The Waterton Canyon near Denver, Colorado, is closed to the public following a rash of “bear selfies.” It was noted that bears are foraging the area for food but that hikers are getting too close to the animals in a bid to get the perfect photograph. The operational facility managing the canyon, Denver Water, says they were left with no choice but to close the canyon until bear activity subsides. It was noted that both hikers and wildlife were in danger from the selfie trend which placed tourists at times within 10 feet of wild bears.
The Daily Mail reports that the Waterton Canyon was closed to the public over concerns of hiker and wildlife safety. The safety issues stem from a large portion of “bear selfies” taken by visitors to the canyon. It was noted that some hikers were using selfie sticks to get within 10 feet of foraging bears in an attempt to get the perfect photograph. With thousands of visitors to the canyon, Denver Water decided it was best to shut down the trails until bear activity slowed in the area.
Denver Water, the operational facility that manages the Waterton Canyon claims that bear activity in the region is high as mama bears forage for food with their youngsters. Hikers wanting to get photographs with the majestic beasts were using selfie sticks to take photographs of themselves with their backs turned to the wild bears. Others were using the selfie sticks to get their cameras as close to the bear as possible. Therefore, Denver Water says they had to close the trails to keep both visitors and the wildlife safe from the increasing practice of trying to secure a “bear selfie.”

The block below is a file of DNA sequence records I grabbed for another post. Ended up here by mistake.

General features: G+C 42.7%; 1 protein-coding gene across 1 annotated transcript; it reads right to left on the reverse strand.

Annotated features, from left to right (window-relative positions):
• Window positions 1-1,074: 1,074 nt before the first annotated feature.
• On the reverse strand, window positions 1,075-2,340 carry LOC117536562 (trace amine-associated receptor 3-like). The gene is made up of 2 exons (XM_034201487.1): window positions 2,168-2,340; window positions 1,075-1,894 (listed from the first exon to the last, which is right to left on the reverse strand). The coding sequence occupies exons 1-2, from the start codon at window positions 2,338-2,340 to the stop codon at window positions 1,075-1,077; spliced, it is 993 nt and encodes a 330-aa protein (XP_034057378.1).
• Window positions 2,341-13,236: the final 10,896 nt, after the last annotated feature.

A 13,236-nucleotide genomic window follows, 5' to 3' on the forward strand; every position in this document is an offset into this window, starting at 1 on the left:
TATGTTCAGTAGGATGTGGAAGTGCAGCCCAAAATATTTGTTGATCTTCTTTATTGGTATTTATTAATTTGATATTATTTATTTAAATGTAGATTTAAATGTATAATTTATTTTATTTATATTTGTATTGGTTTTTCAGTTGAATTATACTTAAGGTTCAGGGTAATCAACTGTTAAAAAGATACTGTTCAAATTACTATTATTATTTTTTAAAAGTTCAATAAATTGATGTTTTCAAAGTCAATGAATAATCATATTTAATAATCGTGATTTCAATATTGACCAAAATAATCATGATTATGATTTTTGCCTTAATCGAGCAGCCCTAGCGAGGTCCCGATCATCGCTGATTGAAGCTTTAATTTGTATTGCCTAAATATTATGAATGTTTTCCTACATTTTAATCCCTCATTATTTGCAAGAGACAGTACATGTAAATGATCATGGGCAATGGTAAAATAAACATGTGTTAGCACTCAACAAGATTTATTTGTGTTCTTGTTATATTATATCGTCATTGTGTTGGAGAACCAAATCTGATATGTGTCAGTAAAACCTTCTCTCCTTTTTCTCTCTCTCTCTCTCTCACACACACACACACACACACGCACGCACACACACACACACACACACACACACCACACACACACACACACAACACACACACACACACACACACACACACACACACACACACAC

“But when mama bears are foraging the canyon with their cubs, while hundreds, if not thousands of visitors a day are looking for that perfect wildlife shot, that’s asking for trouble.”
Brandon Ransom, Denver Water’s manager of recreation, says the concerns were exasperated as they saw images of bears surfacing from an increasingly close range.
“We’ve actually seen people using selfie sticks to try and get as close to the bears as possible, sometimes within 10 feet of wild bears. The current situation is not conducive for the safety of our visitors or the well-being of the wildlife.”
Do you think more hiking trails should close during seasons with high bear activity to protect the wildlife from over intrusive hikers and their selfies?
[Image Credit: Wiki Commons/ Terry Spivey]